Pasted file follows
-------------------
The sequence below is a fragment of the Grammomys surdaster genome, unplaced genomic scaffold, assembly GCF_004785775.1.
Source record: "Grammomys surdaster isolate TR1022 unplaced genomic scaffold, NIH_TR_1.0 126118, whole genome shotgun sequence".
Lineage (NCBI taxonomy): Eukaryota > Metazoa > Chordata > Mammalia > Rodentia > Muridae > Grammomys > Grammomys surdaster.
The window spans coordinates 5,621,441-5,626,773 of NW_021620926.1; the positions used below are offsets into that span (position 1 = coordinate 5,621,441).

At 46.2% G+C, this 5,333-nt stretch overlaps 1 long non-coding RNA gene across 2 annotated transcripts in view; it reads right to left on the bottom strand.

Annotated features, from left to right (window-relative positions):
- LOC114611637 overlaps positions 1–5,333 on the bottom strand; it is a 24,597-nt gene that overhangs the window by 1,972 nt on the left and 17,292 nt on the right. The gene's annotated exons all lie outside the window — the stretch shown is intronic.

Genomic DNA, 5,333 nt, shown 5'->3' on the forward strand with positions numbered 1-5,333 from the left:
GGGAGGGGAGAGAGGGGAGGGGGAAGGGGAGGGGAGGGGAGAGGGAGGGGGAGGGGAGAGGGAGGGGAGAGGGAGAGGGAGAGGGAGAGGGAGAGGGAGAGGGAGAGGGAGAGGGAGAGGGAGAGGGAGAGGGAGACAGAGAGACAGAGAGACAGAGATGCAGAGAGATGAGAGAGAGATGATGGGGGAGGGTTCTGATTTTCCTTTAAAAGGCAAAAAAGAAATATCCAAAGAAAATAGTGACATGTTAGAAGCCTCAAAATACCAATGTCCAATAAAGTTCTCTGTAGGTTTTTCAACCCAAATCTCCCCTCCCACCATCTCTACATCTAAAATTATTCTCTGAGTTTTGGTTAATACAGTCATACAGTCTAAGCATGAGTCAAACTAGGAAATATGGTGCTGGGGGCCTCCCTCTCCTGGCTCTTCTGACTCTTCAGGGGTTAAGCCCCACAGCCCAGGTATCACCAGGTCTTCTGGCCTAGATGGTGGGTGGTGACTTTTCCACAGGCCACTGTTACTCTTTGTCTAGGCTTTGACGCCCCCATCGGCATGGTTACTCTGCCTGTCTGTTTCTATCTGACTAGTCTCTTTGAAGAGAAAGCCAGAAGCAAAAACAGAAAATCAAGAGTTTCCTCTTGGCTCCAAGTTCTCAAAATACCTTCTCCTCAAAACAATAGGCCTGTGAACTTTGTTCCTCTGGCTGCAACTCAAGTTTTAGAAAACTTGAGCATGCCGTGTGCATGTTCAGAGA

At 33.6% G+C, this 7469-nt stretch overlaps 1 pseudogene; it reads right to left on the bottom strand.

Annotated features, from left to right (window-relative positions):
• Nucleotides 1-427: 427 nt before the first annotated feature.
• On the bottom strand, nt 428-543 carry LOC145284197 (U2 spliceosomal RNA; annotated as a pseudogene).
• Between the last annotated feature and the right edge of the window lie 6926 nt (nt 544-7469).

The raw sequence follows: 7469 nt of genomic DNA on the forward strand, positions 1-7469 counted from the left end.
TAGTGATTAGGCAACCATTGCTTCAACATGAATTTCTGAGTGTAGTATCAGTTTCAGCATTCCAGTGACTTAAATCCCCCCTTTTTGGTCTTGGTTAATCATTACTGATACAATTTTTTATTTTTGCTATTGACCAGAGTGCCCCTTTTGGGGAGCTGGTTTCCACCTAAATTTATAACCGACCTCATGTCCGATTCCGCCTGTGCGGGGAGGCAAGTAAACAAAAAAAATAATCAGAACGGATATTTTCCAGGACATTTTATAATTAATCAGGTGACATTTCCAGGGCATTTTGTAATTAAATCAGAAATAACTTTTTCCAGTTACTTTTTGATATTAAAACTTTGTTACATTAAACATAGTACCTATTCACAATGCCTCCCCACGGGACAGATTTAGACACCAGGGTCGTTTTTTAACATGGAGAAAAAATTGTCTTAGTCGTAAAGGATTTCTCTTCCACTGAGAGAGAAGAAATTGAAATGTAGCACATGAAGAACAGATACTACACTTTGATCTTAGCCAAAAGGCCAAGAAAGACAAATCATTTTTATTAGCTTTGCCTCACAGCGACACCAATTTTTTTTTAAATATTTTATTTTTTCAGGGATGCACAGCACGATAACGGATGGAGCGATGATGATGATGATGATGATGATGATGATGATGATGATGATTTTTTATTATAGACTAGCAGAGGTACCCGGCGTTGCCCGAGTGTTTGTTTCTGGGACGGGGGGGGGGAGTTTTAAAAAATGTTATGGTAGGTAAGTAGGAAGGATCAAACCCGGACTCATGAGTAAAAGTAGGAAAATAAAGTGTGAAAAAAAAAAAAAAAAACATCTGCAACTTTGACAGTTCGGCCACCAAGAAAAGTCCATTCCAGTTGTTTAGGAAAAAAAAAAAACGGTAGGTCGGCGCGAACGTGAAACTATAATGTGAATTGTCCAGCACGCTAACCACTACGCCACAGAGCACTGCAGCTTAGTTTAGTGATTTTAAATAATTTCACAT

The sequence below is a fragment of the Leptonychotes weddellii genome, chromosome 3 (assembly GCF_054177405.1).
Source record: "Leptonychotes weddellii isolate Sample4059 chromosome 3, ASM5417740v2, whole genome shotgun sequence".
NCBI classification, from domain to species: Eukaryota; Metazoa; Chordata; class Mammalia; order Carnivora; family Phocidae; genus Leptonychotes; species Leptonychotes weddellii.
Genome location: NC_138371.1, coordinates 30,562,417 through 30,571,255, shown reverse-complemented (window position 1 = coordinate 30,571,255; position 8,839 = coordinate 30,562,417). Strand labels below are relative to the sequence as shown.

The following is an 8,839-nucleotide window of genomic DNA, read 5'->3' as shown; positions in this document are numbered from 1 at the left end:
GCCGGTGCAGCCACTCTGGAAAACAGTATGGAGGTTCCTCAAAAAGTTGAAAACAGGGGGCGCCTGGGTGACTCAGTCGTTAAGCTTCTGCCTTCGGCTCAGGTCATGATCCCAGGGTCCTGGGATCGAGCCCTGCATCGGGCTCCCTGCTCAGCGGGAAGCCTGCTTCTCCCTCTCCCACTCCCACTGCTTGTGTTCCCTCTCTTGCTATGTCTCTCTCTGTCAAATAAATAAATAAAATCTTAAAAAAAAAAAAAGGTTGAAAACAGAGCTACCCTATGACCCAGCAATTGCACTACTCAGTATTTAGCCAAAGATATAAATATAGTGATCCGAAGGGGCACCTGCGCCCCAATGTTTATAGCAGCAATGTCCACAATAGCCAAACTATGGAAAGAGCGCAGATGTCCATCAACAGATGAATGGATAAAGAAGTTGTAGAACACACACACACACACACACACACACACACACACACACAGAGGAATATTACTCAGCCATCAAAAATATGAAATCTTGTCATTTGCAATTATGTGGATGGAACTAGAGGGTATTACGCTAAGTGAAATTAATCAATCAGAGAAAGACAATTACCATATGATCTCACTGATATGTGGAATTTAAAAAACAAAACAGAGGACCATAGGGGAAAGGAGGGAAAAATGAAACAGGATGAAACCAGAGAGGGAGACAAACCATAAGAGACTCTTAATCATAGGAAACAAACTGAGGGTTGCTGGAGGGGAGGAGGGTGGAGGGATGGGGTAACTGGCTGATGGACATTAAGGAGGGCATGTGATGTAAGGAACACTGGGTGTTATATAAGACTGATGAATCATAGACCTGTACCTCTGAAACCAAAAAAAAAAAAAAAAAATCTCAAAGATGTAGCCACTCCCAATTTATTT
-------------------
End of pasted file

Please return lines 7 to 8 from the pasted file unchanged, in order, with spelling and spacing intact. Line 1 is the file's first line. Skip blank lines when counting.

- LOC114611637 overlaps positions 1–5,333 on the bottom strand; it is a 24,597-nt gene that overhangs the window by 1,972 nt on the left and 17,292 nt on the right. The gene's annotated exons all lie outside the window — the stretch shown is intronic.

Genomic DNA, 5,333 nt, shown 5'->3' on the forward strand with positions numbered 1-5,333 from the left: